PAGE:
From the Ole Miss News Desk
UM alum co-founded the Department of Minority Affairs, was appointed to Chancellor’s Committee for Sensitivity
By Edwin Smith
The co-founder of the Department of Minority Affairs at the University of Mississippi is the keynote speaker for the first in a series of Black History Month events scheduled for February.
The Rev. C. Edward “CJ” Rhodes II delivers the public address at noon Feb. 5 in the Ole Miss Student Union lobby. He will discuss the celebration of diversity and culture at the university. The UM Gospel Choir will perform and the Lift Every Voice Awards presented.
“I am very humbled and honored to be asked to deliver the keynote for such a historic occasion,” said Rhodes, the 23rd and youngest pastor of Mt. Helm Baptist Church, Jackson’s oldest historically black church. “This is the 50th year of the university’s integration, the assassination of Medgar Evers and Dr. King’s most memorable speech in Washington, D.C . As we look back on the achievements and sacrifices of those from the past, this generation is challenged to do great things not just for themselves, but for others and the world as well.”
The event is co-sponsored by the Black History Month planning committee, Office of the Provost and Multicultural Affairs, Office of the Dean of Students and Multicultural Affairs and Office of Campus Programming.
“The Black History Month committee is very pleased that Rev. Rhodes agreed to serve as this year’s Black History Month kickoff speaker,” said Valeria Ross, assistant to the UM dean of students. “During his tenure as a student, he worked with the William Winter Institute for Racial Reconciliation, was appointed to the Chancellor’s Committee for Respect and Sensitivity, co-founded two college ministries and was an associate minister to youth and young adults at two local Baptist churches.”
The son of famed civil rights attorney Carroll Rhodes Sr., Rhodes earned his bachelor’s degree in philosophy in 2004. He continued his education at Duke Divinity School, where he served as vice president of the Black Seminarians Union in Raleigh, N.C.
Now ordained, Rhodes serves on the board of the Urban League of Greater Jackson, the Center for Ministry and the Mississippi Religious Leadership Conference, and is the former president of the Farish Street/Main Street Project. The recipient of numerous awards and recognitions, he also serves as host of “The CJ Rhodes Show” on WRBJ-97.7 FM and is author of “Thy Kingdom Come: Reflections on Pastoral and Prophetic Ministry.”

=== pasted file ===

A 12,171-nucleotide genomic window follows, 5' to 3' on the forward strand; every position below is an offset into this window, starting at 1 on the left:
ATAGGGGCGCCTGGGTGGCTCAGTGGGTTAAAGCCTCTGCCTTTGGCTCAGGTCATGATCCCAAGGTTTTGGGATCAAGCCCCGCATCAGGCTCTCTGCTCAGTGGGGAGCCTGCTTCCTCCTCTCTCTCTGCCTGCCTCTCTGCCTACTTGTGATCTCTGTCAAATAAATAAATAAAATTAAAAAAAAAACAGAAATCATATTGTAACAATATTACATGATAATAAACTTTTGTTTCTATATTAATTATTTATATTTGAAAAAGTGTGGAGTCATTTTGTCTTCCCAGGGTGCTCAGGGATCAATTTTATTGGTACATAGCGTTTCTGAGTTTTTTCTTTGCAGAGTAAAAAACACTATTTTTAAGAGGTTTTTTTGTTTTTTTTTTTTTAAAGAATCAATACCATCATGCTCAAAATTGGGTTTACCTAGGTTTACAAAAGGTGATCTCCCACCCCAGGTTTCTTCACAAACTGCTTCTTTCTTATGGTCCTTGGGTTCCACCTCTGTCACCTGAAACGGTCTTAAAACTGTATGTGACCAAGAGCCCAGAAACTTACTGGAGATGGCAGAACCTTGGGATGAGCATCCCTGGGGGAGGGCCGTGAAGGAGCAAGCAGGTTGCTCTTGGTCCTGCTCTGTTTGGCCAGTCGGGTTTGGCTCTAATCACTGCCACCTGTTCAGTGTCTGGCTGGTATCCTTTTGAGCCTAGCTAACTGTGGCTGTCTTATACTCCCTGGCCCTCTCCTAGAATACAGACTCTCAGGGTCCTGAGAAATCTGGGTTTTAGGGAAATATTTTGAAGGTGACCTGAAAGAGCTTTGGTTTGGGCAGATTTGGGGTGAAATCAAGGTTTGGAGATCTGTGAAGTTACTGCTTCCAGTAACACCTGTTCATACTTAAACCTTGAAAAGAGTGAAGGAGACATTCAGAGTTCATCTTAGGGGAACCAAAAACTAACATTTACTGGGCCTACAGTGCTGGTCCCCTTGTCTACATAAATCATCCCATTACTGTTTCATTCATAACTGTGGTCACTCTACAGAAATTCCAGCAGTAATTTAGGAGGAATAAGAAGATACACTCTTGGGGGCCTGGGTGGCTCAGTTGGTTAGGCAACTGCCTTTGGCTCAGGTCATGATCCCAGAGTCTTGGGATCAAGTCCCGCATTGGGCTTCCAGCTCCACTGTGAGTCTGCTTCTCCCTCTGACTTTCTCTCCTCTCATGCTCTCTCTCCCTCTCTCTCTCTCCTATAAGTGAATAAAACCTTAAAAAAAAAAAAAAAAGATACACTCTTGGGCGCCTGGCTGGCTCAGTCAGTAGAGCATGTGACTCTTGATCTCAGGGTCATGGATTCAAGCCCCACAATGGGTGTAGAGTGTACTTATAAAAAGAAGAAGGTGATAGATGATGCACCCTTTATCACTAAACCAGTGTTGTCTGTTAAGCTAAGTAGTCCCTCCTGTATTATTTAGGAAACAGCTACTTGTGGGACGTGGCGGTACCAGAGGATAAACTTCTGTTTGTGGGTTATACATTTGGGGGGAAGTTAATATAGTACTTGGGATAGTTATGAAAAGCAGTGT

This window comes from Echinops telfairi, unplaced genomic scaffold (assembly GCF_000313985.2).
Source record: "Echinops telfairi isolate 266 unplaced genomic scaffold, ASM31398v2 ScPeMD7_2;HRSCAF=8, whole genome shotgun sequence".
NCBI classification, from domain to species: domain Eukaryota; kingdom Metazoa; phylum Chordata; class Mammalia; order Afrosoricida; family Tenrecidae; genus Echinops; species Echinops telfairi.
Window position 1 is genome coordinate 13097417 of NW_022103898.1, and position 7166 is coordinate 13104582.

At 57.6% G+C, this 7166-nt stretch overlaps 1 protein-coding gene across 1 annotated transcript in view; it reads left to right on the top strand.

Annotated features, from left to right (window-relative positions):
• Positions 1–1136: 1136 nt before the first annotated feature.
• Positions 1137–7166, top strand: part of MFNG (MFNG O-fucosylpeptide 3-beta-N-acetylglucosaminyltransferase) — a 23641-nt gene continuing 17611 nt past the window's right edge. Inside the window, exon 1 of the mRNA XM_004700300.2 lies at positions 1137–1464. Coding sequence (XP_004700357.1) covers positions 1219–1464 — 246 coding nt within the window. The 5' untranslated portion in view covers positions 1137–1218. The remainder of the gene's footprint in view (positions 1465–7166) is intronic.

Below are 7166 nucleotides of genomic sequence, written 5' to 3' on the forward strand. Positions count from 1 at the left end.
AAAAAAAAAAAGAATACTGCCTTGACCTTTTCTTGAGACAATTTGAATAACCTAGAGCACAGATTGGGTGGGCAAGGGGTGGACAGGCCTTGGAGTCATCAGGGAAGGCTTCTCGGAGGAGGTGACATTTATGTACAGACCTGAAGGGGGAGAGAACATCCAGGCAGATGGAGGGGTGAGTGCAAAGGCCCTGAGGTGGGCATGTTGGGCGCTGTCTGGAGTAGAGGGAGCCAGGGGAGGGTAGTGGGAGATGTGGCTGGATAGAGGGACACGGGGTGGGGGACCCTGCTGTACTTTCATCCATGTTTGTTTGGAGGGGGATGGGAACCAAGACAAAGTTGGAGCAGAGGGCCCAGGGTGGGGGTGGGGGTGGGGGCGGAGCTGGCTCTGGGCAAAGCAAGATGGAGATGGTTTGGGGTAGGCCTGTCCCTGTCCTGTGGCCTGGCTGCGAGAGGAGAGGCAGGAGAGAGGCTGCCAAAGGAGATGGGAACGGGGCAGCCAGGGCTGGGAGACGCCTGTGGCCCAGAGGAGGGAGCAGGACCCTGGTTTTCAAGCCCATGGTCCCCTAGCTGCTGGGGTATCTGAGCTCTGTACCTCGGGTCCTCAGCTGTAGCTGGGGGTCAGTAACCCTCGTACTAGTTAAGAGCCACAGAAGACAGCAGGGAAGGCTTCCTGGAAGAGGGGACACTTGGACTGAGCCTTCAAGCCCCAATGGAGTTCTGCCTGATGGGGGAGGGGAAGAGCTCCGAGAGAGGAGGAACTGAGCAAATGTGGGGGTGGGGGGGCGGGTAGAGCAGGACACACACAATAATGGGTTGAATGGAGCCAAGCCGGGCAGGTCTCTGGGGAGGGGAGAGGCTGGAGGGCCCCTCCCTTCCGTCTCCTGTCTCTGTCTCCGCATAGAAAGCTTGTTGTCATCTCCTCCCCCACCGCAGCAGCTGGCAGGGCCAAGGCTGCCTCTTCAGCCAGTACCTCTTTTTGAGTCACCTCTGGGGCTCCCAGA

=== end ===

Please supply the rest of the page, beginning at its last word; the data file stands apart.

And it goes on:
“If my address can inspire those who hear me to seek to change the world for the better, then I will have done my duty,” Rhodes said.
Other Black History Month dates and events scheduled include:
Feb. 1-28: “Featured Books” in Ole Miss Bookstore;
Feb. 6: Award-winning Poet Michael Warr reading;
Feb. 7: National Black HIV/AIDS Awareness Day at various locations in L-O-U community;
Feb. 7: “The Armageddon of Funk” poetry reading by Michael Warr reading at Bryant Hall beginning at 6:30 p.m.;
Feb. 7-28: “Independent Expression: Self-Taught Art of the Late 20th Century” art exhibition by Gordon W. Bailey at University Museums;
Feb. 19: Black History Month Concert
Feb. 21-23: Porter L. Fortune Jr. History Symposium featuring opening presentation “New Networks, African Slaves and the Reimaging of Information in the Colonial South” by Alejandra Dubcovsky of Yale University;
Feb. 22: Wollworth Sit-In Panel Discussion;
Feb. 21-24: Tenth Annual Oxford Film Festival, various times at the Malco Oxford Studios;
Feb. 15 and 28: 4th Annual “Because of Who You Are” Awards at various locations in LOU community;
Feb. 22: How to Use African American Primary Source Databases workshops at 3 p.m. and 7 p.m. in J.D. Williams Library Room 106D;
Feb. 28: Stacey Floyd Thomas Lecture.
For a complete schedule of UM Black History Month events, contact Valeria Ross at 662-915-7247.